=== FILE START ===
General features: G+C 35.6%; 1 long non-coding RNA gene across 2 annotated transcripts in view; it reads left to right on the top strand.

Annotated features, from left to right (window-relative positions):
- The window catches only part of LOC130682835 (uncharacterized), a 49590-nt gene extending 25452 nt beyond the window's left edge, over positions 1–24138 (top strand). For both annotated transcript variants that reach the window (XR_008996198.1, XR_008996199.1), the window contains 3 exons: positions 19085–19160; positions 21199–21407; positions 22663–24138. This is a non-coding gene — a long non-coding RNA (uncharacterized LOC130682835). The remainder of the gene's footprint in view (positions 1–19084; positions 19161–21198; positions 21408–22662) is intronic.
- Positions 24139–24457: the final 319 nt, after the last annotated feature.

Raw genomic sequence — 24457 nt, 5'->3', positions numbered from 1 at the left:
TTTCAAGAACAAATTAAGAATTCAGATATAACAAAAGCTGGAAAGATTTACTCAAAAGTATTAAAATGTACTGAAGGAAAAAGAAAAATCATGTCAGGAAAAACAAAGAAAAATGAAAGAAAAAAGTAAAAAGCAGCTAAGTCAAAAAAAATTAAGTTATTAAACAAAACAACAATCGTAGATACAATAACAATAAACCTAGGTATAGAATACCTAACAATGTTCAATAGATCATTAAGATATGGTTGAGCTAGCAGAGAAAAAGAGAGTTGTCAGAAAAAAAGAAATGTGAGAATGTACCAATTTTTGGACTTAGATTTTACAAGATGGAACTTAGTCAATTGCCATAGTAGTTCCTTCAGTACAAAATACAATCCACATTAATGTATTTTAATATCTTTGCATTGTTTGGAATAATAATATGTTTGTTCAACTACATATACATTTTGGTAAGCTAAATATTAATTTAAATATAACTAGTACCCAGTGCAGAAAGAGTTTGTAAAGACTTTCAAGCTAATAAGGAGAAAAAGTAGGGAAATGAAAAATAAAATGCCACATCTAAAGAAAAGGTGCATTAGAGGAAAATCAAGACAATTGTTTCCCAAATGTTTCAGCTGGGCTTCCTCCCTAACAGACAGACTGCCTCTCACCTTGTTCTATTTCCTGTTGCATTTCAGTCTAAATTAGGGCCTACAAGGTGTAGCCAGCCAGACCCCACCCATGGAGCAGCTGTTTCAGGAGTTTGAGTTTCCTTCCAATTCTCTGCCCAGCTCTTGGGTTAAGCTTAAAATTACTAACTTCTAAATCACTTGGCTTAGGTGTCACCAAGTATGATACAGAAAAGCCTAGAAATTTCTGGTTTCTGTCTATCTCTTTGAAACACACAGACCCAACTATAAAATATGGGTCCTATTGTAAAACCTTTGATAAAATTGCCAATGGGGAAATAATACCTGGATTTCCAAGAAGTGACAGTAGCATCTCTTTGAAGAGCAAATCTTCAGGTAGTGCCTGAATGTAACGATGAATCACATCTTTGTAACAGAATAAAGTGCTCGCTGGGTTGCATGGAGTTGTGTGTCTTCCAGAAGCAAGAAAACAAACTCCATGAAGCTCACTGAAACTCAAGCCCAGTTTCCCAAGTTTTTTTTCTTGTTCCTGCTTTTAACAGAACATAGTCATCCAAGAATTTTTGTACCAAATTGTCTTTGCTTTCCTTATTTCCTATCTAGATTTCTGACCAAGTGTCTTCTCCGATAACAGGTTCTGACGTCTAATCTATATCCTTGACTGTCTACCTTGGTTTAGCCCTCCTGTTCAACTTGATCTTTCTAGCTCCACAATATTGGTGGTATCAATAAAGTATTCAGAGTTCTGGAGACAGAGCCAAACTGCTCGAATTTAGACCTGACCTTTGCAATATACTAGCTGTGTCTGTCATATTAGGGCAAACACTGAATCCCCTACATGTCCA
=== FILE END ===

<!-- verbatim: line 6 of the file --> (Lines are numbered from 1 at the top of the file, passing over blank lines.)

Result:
TTTCAAGAACAAATTAAGAATTCAGATATAACAAAAGCTGGAAAGATTTACTCAAAAGTATTAAAATGTACTGAAGGAAAAAGAAAAATCATGTCAGGAAAAACAAAGAAAAATGAAAGAAAAAAGTAAAAAGCAGCTAAGTCAAAAAAAATTAAGTTATTAAACAAAACAACAATCGTAGATACAATAACAATAAACCTAGGTATAGAATACCTAACAATGTTCAATAGATCATTAAGATATGGTTGAGCTAGCAGAGAAAAAGAGAGTTGTCAGAAAAAAAGAAATGTGAGAATGTACCAATTTTTGGACTTAGATTTTACAAGATGGAACTTAGTCAATTGCCATAGTAGTTCCTTCAGTACAAAATACAATCCACATTAATGTATTTTAATATCTTTGCATTGTTTGGAATAATAATATGTTTGTTCAACTACATATACATTTTGGTAAGCTAAATATTAATTTAAATATAACTAGTACCCAGTGCAGAAAGAGTTTGTAAAGACTTTCAAGCTAATAAGGAGAAAAAGTAGGGAAATGAAAAATAAAATGCCACATCTAAAGAAAAGGTGCATTAGAGGAAAATCAAGACAATTGTTTCCCAAATGTTTCAGCTGGGCTTCCTCCCTAACAGACAGACTGCCTCTCACCTTGTTCTATTTCCTGTTGCATTTCAGTCTAAATTAGGGCCTACAAGGTGTAGCCAGCCAGACCCCACCCATGGAGCAGCTGTTTCAGGAGTTTGAGTTTCCTTCCAATTCTCTGCCCAGCTCTTGGGTTAAGCTTAAAATTACTAACTTCTAAATCACTTGGCTTAGGTGTCACCAAGTATGATACAGAAAAGCCTAGAAATTTCTGGTTTCTGTCTATCTCTTTGAAACACACAGACCCAACTATAAAATATGGGTCCTATTGTAAAACCTTTGATAAAATTGCCAATGGGGAAATAATACCTGGATTTCCAAGAAGTGACAGTAGCATCTCTTTGAAGAGCAAATCTTCAGGTAGTGCCTGAATGTAACGATGAATCACATCTTTGTAACAGAATAAAGTGCTCGCTGGGTTGCATGGAGTTGTGTGTCTTCCAGAAGCAAGAAAACAAACTCCATGAAGCTCACTGAAACTCAAGCCCAGTTTCCCAAGTTTTTTTTCTTGTTCCTGCTTTTAACAGAACATAGTCATCCAAGAATTTTTGTACCAAATTGTCTTTGCTTTCCTTATTTCCTATCTAGATTTCTGACCAAGTGTCTTCTCCGATAACAGGTTCTGACGTCTAATCTATATCCTTGACTGTCTACCTTGGTTTAGCCCTCCTGTTCAACTTGATCTTTCTAGCTCCACAATATTGGTGGTATCAATAAAGTATTCAGAGTTCTGGAGACAGAGCCAAACTGCTCGAATTTAGACCTGACCTTTGCAATATACTAGCTGTGTCTGTCATATTAGGGCAAACACTGAATCCCCTACATGTCCA